Eric Whitacre is one of today’s premier choral orchestrators and composers. In 2009, a fan sent him a video of her singing along with one of his more popular compositions. Her voice was pure and lovely, and it triggered an idea in his head — what if you could harness dozens of singers virtually to perform a composition?
Thus began the Virtual Choir Project, where singers use an index track and instructions from Whitacre to record themselves singing their parts, contributing these (and an accompanying video) to the finished work.
Over the years, the ambition, reach, and sophistication of the project has expanded, with each iteration becoming more logistically and musically challenging. Thousands of singers have participated in the increasingly complex works.
In 2018, in its fifth iteration, the choir sang to Whiteacre’s Hubble Space Telescope-inspired “Deep Field” composition for symphony and chorus. This led to a collaboration with NASA to create Deep Field: The Impossible Magnitude of our Universe, a film of stunning imagery captured by the telescope. The accompanying music features the Whitacre’s live choir, the Royal Philharmonic Orchestra, and a “virtual choir” of 8,000+ singers ages 4-87 from 120 countries.
Whitacre has received stories from singers enabled by his experiment — from the singer in Cuba who was desperate to sing but needed technical help to get a file smaller than 1MB made for the project, to a mother-daughter singing duo who participated from the dying mother’s hospital bed while the daughter sang and held her mother’s hand.
After “Deep Field,” Whitacre thought the virtual choir had reached its apogee, with nothing of such vast scale likely to inspire another round. Then, the Covid-19 pandemic hit, and Whitacre found inspiration anew. This year, an even larger virtual choir — 17,572 singers from 129 countries — sang another original composition Whitacre wrote as the pandemic began stressing everyone. He entitled it, “Sing Gently.”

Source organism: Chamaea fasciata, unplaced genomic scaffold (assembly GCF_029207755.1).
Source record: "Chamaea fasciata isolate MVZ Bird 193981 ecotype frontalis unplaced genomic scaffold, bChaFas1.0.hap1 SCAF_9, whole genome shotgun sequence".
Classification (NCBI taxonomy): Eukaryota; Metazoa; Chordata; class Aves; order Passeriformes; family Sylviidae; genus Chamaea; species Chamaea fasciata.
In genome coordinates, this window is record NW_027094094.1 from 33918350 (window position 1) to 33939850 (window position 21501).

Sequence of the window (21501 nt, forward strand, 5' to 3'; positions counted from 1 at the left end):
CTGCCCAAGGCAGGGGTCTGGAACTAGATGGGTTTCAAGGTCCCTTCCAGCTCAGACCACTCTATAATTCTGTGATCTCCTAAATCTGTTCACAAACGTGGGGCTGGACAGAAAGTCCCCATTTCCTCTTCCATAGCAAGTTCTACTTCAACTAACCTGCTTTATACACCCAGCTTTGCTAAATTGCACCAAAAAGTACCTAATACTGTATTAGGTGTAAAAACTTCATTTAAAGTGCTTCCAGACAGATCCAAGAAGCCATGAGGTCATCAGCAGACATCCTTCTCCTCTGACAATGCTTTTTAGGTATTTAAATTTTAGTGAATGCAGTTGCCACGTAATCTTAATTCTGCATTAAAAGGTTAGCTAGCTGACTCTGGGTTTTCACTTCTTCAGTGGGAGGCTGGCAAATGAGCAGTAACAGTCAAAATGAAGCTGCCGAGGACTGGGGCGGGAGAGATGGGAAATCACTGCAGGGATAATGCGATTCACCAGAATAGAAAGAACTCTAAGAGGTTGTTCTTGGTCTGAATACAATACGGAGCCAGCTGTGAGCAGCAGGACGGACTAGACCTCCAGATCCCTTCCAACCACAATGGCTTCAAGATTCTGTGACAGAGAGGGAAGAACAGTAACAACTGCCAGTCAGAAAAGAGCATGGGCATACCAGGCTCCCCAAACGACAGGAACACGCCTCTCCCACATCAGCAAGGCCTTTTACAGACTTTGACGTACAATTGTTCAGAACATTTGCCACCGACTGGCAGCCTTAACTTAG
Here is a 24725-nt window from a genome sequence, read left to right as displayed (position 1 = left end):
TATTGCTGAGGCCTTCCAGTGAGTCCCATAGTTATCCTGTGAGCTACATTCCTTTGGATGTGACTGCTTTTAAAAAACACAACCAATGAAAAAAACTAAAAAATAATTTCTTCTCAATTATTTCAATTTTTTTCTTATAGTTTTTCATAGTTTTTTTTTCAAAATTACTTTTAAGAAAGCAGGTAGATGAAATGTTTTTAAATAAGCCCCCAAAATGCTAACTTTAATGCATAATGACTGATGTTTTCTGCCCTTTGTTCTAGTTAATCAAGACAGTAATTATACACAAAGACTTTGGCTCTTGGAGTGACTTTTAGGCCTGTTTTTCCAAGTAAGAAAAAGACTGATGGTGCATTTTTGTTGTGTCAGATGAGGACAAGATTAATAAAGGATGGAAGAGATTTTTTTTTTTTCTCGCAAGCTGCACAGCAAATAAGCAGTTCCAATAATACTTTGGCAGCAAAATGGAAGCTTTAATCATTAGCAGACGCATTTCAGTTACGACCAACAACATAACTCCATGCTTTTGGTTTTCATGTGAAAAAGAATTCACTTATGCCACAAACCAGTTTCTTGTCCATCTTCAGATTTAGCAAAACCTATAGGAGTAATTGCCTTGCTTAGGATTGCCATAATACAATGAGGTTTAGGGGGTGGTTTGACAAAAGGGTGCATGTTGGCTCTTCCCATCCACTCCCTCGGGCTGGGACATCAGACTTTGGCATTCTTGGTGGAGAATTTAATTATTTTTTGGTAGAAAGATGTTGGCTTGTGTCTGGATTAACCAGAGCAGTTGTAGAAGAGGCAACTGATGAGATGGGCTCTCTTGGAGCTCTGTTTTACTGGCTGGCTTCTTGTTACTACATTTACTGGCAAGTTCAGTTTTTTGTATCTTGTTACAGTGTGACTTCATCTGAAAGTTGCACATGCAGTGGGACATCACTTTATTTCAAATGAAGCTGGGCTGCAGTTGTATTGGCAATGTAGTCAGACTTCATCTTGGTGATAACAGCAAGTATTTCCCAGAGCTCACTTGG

In a recent interview about the project on the podcast “Twenty Thousand Hertz,” Whitacre explained:
We were all aching to be together and to sing together. And by “we,” I mean singers across the world. Just everyone desperate to have that connection we had before. And as we started standing up and dusting ourselves off, I talked to the executive producers of the Virtual Choir Project, and I said, “If there was ever a time for virtual choir, it’s now.”
The idea was to inspire and foster empathy for a stressed world and our stressed neighbors, friends, and loved ones.
The video adopts the traditional Japanese method of repairing broken pottery called kintsugi as its visual metaphor, and it’s a perfect choice. Kintsugi embraces the philosophy of treating breakage and repair as part of the history of an object, rather than as something to disguise — broken shards are mended with glue or adhesive suffused with gold dust, turning a wound into a gorgeous record of resilience and survival.
As you’ll see, the shattered world of singers is slowly knitted together with silvery light meant to represent bonds of empathy and hope.
The video may appear long, but the song is just over 3 minutes of it. The rest of the 10+ minutes is the credits. With 17,000+ contributors, it takes some time to list them all — and it’s another level of emotional punch to watch the singers’ names roll by. They’re alphabetized by first name, in case you’re looking for someone.
Whitacre’s virtual choir is a great example of how technology can be used to bring people together, not drive us apart — finding our common aspirations and talents, and applying them to good purpose.